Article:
where the cosine distance between two vectors indicates the similarity between the two vectors, with a higher cosine distance indicating a greater similarity. The numerator of equation (1) is the dot product of first average weighted term vector **410** and query **165**, and the denominator is the magnitudes of first average weighted term vector **410** and query **165**. Once matrix selector **330** computes the cosine distance from every average weighted vector **325** to query **165** according to equation (1) above, matrix selector **330** selects the average weighted vector **325** with the highest cosine distance to query **165** (i.e., the average weighted vector **325** that is most similar to query **165**.)

Once the average weighted vector **325** that is most similar to query **165** has been selected by matrix selector **330**, the selection is transmitted to results generator **340**. Results generator **340** in turn selects input matrix **310** corresponding to the selected average weighted vector **325** and uses the selected input matrix **310** and query **165** to generate results list **170**. If, for example, the selected input matrix **310** is a T matrix **155**(*a*), results list **170** will contain terms from T matrix **155**(*a*) and the cosine distance of each term to query **165**.

In some embodiments, matrix selector **330** may utilize an additional or alternative method of selecting an input matrix **310** when query **165** contains more than one query word (i.e., a query phrase). In these embodiments, matrix selector **330** first counts the number of query words and phrases from query **165** that actually appear in each input matrix **310**. Matrix selector **330** then selects the input matrix **310** that contains the highest count of query words and phrases. Additionally or alternatively, if more than one input matrix **310** contains the same count of query words and phrases, the cosine distance described above in reference to Equation (1) may be used as a secondary ranking criteria. Once a particular input matrix **310** is selected, it is transmitted to results generator **340** where results list **170** is generated.

Vector partition method **210**, matrix selection and query method **300**, and the various other methods described herein may be implemented in many ways including, but not limited to, software stored on a computer-readable medium.

**510** that may be used to discover latent relationships in data according to one embodiment. System **510** includes a processor **520**, a storage device **530**, an input device **540**, an output device **550**, communication interface **560**, and a memory device **570**. The components **520**-**570** of system **510** may be coupled to each other in any suitable manner. In the illustrated embodiment, the components **520**-**570** of system **510** are coupled to each other by a bus.

Processor **520** generally refers to any suitable device capable of executing instructions and manipulating data to perform operations for system **510**. For example, processor **520** may include any type of central processing unit (CPU). Input device **540** may refer to any suitable device capable of inputting, selecting, and/or manipulating various data and information. For example, input device **540** may include a keyboard, mouse, graphics tablet, joystick, light pen, microphone, scanner, or other suitable input device. Memory device **570** may refer to any suitable device capable of storing and facilitating retrieval of data. For example, memory device **570** may include random access memory (RAM), read only memory (ROM), a magnetic disk, a disk drive, a compact disk (CD) drive, a digital video disk (DVD) drive, removable media storage, or any other suitable data storage medium, including combinations thereof.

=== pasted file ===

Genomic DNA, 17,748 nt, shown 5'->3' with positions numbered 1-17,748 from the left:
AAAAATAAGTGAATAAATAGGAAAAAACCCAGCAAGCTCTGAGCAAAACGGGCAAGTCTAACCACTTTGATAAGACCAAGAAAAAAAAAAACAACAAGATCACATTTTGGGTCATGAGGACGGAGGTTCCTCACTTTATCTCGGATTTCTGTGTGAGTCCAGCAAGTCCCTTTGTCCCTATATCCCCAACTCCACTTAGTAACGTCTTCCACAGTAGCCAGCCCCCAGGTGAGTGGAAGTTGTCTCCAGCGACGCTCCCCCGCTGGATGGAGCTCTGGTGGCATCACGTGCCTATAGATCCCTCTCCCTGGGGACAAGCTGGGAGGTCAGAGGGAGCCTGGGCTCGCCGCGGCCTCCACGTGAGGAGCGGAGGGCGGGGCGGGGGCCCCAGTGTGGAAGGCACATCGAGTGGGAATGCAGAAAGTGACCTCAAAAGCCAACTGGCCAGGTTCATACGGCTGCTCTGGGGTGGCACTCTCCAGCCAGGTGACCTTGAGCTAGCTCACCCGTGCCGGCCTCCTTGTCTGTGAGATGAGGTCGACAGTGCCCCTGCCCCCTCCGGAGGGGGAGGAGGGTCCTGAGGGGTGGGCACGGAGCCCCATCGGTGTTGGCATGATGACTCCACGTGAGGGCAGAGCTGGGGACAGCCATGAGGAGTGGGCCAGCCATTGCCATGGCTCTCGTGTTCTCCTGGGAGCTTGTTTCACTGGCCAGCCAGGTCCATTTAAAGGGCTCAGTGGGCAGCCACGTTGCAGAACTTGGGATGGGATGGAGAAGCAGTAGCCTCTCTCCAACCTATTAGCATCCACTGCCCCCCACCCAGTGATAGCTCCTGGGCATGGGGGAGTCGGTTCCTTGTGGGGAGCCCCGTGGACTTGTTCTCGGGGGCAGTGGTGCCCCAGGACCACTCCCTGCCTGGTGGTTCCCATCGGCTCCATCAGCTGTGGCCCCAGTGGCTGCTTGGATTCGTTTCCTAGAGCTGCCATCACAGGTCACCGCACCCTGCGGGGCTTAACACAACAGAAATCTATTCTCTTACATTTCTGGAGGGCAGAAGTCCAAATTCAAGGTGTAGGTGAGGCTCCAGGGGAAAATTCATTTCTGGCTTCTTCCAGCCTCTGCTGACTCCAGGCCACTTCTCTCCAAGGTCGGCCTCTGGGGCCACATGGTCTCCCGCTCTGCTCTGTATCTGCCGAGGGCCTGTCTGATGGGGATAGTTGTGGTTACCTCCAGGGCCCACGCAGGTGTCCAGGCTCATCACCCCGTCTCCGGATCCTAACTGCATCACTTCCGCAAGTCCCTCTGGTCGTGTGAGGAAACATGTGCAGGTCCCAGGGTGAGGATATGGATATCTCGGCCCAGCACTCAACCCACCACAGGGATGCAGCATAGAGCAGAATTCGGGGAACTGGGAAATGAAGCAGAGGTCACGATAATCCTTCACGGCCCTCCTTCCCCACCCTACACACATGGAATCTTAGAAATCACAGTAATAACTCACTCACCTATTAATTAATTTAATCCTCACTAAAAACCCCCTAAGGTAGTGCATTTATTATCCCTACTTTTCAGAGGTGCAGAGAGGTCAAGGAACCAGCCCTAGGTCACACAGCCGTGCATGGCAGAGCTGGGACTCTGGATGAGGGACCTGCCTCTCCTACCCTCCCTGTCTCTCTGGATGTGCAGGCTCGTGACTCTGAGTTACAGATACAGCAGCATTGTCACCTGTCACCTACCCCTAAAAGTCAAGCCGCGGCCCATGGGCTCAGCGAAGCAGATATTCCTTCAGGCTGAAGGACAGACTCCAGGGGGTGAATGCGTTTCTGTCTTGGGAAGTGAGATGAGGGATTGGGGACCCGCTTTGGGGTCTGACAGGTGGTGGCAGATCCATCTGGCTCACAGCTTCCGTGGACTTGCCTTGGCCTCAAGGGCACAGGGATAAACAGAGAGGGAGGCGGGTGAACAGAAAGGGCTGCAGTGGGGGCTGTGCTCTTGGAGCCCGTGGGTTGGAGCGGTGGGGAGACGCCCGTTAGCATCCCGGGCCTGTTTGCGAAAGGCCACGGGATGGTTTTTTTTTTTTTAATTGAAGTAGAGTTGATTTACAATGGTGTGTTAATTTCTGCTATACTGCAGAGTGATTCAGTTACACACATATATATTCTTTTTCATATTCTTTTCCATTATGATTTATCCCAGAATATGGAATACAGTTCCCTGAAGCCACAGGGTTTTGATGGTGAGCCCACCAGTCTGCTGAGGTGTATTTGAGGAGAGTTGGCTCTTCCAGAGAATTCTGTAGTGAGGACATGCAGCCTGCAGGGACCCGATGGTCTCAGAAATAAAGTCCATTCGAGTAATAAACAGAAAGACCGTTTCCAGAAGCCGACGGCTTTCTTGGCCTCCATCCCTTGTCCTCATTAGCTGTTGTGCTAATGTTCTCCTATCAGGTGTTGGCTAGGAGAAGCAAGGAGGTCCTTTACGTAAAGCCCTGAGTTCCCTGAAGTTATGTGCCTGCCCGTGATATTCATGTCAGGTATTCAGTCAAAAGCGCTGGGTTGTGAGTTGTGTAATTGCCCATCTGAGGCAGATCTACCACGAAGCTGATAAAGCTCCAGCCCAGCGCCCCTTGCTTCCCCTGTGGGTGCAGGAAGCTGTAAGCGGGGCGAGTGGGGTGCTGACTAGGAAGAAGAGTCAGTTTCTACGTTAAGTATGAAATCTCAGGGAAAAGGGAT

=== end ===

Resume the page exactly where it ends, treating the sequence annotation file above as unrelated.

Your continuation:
Communication interface **560** may refer to any suitable device capable of receiving input for system **510**, sending output from system **510**, performing suitable processing of the input or output or both, communicating to other devices, or any combination of the preceding. For example, communication interface **560** may include appropriate hardware (e.g., modem, network interface card, etc.) and software, including protocol conversion and data processing capabilities, to communicate through a LAN, WAN, or other communication system that allows system **510** to communicate to other devices. Communication interface **560** may include one or more ports, conversion software, or both. Output device **550** may refer to any suitable device capable of displaying information to a user. For example, output device **550** may include a video/graphical display, a printer, a plotter, or other suitable output device.

Storage device **530** may refer to any suitable device capable of storing computer-readable data and instructions. Storage device **530** may include, for example, logic in the form of software applications, computer memory (e.g., Random Access Memory (RAM) or Read Only Memory (ROM)), mass storage media (e.g., a magnetic drive, a disk drive, or optical disk), removable storage media (e.g., a Compact Disk (CD), a Digital Video Disk (DVD), or flash memory), a database and/or network storage (e.g., a server), other computer-readable medium, or a combination and/or multiples of any of the preceding. In this example, vector partition method **210**, matrix selection and query method **300**, and their respective components embodied as logic within storage **530** generally provide improvements to typical LSA processes as described above. However, vector partition method **210** and matrix selection and query method **300** may alternatively reside within any of a variety of other suitable computer-readable medium, including, for example, memory device **570**, removable storage media (e.g., a Compact Disk (CD), a Digital Video Disk (DVD), or flash memory), any combination of the preceding, or some other computer-readable medium.